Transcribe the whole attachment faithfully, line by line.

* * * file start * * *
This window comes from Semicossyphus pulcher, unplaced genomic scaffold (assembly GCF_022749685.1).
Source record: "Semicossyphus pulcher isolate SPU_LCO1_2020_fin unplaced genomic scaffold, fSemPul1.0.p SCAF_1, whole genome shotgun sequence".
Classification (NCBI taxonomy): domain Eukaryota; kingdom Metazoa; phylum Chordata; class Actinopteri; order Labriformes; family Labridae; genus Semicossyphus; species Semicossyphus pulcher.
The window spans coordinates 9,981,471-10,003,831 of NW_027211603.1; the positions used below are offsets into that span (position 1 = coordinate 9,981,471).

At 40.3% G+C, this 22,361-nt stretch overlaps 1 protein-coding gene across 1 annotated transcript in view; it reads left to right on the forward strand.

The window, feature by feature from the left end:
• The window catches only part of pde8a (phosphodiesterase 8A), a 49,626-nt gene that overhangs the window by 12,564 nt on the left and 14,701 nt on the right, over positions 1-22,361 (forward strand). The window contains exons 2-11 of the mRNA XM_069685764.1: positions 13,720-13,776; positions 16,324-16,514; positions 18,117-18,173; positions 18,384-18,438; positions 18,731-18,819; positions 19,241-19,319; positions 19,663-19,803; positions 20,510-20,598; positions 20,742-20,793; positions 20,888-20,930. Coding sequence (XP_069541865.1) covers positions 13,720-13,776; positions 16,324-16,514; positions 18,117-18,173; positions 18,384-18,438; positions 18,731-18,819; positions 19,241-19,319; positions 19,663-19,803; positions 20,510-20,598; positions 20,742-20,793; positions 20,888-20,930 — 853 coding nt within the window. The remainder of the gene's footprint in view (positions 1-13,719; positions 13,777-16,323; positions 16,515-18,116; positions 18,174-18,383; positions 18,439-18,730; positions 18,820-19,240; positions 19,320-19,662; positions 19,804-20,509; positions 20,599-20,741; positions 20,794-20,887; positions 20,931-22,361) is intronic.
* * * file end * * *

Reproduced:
This window comes from Semicossyphus pulcher, unplaced genomic scaffold (assembly GCF_022749685.1).
Source record: "Semicossyphus pulcher isolate SPU_LCO1_2020_fin unplaced genomic scaffold, fSemPul1.0.p SCAF_1, whole genome shotgun sequence".
Classification (NCBI taxonomy): domain Eukaryota; kingdom Metazoa; phylum Chordata; class Actinopteri; order Labriformes; family Labridae; genus Semicossyphus; species Semicossyphus pulcher.
The window spans coordinates 9,981,471-10,003,831 of NW_027211603.1; the positions used below are offsets into that span (position 1 = coordinate 9,981,471).

At 40.3% G+C, this 22,361-nt stretch overlaps 1 protein-coding gene across 1 annotated transcript in view; it reads left to right on the forward strand.

The window, feature by feature from the left end:
• The window catches only part of pde8a (phosphodiesterase 8A), a 49,626-nt gene that overhangs the window by 12,564 nt on the left and 14,701 nt on the right, over positions 1-22,361 (forward strand). The window contains exons 2-11 of the mRNA XM_069685764.1: positions 13,720-13,776; positions 16,324-16,514; positions 18,117-18,173; positions 18,384-18,438; positions 18,731-18,819; positions 19,241-19,319; positions 19,663-19,803; positions 20,510-20,598; positions 20,742-20,793; positions 20,888-20,930. Coding sequence (XP_069541865.1) covers positions 13,720-13,776; positions 16,324-16,514; positions 18,117-18,173; positions 18,384-18,438; positions 18,731-18,819; positions 19,241-19,319; positions 19,663-19,803; positions 20,510-20,598; positions 20,742-20,793; positions 20,888-20,930 — 853 coding nt within the window. The remainder of the gene's footprint in view (positions 1-13,719; positions 13,777-16,323; positions 16,515-18,116; positions 18,174-18,383; positions 18,439-18,730; positions 18,820-19,240; positions 19,320-19,662; positions 19,804-20,509; positions 20,599-20,741; positions 20,794-20,887; positions 20,931-22,361) is intronic.